I think the issue goes beyond a straight gender divide. “Rapunzel” is not the most exciting title out there, connoting a straight adaptation of a fairy tale. With the competition that’s out there in the animated feature market (as was pointed out here towards the end of the article), Disney has chosen to emphasize the comedy angle of their approach.

    As Kim pointed out, her kids simply had no interest in something that had a title that conveyed “traditional fairy-tale”, even if it did have some semblance of a “twist” in the title.

    I haven’t seen Tangled yet, but the trailers do convey a feel of free-wheeling comedy, not a million miles from, say, Shrek, Chance of Meatballs and some Pixar movies. And a small bit of market research around my own family indicates that the title “Tangled” makes us all more likely to see it than if it were called “Rapunzel”.

Quote Unquotesee all »

It shows how out of it I was in trying to be in it, acknowledging that I was out of it to myself, and then thinking, “Okay, how do I stop being out of it? Well, I get some legitimate illogical narrative ideas” — some novel, you know?

So I decided on three writers that I might be able to option their material and get some producer, or myself as producer, and then get some writer to do a screenplay on it, and maybe make a movie.

And so the three projects were “Do Androids Dream of Electric Sheep,” “Naked Lunch” and a collection of Bukowski. Which, in 1975, forget it — I mean, that was nuts. Hollywood would not touch any of that, but I was looking for something commercial, and I thought that all of these things were coming.

There would be no Blade Runner if there was no Ray Bradbury. I couldn’t find Philip K. Dick. His agent didn’t even know where he was. And so I gave up.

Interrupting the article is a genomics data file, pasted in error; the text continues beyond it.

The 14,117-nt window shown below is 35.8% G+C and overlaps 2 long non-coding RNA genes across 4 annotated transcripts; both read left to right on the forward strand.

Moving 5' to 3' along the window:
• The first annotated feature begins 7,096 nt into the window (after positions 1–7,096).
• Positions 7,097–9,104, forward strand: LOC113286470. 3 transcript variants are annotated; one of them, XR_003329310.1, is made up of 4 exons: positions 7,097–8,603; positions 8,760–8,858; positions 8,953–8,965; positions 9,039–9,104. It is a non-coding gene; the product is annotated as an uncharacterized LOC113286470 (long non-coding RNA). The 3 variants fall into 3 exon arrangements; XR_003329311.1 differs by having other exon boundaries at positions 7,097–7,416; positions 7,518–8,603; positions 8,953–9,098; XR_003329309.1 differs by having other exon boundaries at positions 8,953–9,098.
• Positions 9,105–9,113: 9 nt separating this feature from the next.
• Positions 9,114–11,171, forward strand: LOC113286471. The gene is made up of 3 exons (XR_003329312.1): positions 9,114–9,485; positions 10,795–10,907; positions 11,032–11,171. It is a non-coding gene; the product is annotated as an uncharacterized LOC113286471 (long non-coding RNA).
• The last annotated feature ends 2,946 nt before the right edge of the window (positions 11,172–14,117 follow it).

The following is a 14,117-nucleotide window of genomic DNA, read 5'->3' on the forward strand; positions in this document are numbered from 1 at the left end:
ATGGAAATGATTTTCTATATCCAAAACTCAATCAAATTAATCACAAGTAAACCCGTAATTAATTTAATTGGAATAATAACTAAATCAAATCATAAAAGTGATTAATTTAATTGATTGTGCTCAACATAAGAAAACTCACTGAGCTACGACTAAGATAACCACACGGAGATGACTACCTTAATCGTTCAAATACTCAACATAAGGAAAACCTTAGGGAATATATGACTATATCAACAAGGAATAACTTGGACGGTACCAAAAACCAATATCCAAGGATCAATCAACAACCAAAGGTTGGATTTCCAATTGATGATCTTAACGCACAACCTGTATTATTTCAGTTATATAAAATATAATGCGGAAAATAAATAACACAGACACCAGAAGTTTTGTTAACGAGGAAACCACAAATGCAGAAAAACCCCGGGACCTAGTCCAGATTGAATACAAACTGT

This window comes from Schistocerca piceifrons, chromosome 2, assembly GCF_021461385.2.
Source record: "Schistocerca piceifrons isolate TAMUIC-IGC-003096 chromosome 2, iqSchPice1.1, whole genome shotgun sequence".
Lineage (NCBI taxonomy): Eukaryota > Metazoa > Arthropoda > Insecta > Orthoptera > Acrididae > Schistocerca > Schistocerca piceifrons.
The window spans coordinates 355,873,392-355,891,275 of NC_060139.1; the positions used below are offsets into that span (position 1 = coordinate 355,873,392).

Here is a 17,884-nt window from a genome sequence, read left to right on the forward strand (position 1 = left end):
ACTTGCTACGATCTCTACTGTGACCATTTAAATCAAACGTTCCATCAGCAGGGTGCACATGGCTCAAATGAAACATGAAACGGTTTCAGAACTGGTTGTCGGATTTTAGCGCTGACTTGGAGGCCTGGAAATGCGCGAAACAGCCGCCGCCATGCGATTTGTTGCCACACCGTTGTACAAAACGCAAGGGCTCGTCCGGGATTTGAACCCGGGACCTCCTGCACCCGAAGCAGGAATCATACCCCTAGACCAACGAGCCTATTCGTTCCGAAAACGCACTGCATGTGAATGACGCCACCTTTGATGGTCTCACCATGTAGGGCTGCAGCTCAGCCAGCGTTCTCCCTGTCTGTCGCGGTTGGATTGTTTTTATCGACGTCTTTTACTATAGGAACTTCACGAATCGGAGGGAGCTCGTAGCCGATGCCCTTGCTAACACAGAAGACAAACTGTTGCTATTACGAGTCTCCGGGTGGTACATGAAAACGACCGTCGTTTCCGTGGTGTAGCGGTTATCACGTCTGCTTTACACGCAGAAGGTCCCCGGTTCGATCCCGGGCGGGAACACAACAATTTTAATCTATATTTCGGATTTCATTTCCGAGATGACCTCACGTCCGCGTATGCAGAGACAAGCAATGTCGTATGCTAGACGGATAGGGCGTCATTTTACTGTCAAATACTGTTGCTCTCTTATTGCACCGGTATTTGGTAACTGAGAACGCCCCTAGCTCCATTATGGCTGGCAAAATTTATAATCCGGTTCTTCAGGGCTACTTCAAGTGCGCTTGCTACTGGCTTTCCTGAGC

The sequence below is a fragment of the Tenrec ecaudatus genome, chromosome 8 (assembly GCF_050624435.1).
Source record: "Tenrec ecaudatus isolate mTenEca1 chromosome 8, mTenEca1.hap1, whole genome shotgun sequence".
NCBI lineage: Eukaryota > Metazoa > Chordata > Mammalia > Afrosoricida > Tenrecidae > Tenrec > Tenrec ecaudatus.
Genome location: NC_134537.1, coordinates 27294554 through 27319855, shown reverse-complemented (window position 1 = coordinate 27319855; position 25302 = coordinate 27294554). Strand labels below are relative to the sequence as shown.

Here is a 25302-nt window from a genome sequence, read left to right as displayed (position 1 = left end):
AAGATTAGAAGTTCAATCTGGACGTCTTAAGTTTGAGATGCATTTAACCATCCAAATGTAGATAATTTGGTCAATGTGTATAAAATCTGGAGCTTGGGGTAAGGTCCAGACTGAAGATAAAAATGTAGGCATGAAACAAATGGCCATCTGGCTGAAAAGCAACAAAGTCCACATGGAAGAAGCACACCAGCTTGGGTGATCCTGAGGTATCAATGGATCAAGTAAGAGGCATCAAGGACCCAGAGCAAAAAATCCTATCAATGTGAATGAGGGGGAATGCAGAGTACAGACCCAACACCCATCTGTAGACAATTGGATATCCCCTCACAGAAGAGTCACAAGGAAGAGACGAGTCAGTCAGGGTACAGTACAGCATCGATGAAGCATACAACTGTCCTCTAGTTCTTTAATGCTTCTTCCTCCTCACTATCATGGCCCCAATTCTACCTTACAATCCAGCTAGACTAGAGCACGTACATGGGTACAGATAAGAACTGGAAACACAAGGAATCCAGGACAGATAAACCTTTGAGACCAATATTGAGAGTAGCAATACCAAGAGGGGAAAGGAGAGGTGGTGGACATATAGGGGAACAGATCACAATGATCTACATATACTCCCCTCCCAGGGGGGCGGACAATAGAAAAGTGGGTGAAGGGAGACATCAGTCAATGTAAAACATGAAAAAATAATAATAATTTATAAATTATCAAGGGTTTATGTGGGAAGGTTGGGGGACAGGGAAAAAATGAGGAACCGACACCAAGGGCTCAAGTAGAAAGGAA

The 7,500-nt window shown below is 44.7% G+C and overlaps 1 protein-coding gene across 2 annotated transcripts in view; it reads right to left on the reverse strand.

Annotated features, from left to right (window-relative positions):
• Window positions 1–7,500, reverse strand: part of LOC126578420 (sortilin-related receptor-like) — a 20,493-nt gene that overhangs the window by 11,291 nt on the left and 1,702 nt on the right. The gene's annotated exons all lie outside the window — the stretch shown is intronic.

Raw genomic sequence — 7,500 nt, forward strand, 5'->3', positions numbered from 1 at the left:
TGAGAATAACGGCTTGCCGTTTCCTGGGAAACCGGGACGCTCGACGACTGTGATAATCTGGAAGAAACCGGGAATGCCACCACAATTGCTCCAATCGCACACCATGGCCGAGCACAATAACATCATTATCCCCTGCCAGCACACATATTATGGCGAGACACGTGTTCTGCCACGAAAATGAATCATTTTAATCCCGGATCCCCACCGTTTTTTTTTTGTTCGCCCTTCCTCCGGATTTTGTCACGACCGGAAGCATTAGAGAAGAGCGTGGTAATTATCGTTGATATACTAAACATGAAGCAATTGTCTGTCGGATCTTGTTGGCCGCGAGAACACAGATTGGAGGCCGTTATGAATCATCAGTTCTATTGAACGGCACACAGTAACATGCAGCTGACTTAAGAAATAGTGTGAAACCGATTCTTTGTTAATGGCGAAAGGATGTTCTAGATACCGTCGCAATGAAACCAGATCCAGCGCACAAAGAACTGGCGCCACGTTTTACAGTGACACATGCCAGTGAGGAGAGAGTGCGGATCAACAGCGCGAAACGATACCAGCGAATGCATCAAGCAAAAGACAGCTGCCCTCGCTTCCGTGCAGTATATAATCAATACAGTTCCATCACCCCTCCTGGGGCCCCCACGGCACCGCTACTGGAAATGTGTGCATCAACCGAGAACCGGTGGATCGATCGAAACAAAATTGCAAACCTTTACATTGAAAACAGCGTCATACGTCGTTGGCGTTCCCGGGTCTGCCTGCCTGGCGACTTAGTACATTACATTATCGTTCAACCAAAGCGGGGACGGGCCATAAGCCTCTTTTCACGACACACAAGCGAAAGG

I was walking down the street and I ran into Bradbury — he directed a play that I was going to do as an actor, so we know each other, but he yelled “hi” — and I’d forgot who he was.

So at my girlfriend Barbara Hershey’s urging — I was with her at that moment — she said, “Talk to him! That guy really wants to talk to you,” and I said “No, fuck him,” and keep walking.

But then I did, and then I realized who it was, and I thought, “Wait, he’s in that realm, maybe he knows Philip K. Dick.” I said, “You know a guy named—” “Yeah, sure — you want his phone number?”

My friend paid my rent for a year while I wrote, because it turned out we couldn’t get a writer. My friends kept on me about, well, if you can’t get a writer, then you write.”
~ Hampton Fancher

“That was the most disappointing thing to me in how this thing was played. Is that I’m on the phone with you now, after all that’s been said, and the fundamental distinction between what James is dealing with in these other cases is not actually brought to the fore. The fundamental difference is that James Franco didn’t seek to use his position to have sex with anyone. There’s not a case of that. He wasn’t using his position or status to try to solicit a sexual favor from anyone. If he had — if that were what the accusation involved — the show would not have gone on. We would have folded up shop and we would have not completed the show. Because then it would have been the same as Harvey Weinstein, or Les Moonves, or any of these cases that are fundamental to this new paradigm. Did you not notice that? Why did you not notice that? Is that not something notable to say, journalistically? Because nobody could find the voice to say it. I’m not just being rhetorical. Why is it that you and the other critics, none of you could find the voice to say, “You know, it’s not this, it’s that”? Because — let me go on and speak further to this. If you go back to the L.A. Times piece, that’s what it lacked. That’s what they were not able to deliver. The one example in the five that involved an issue of a sexual act was between James and a woman he was dating, who he was not working with. There was no professional dynamic in any capacity.

~ David Simon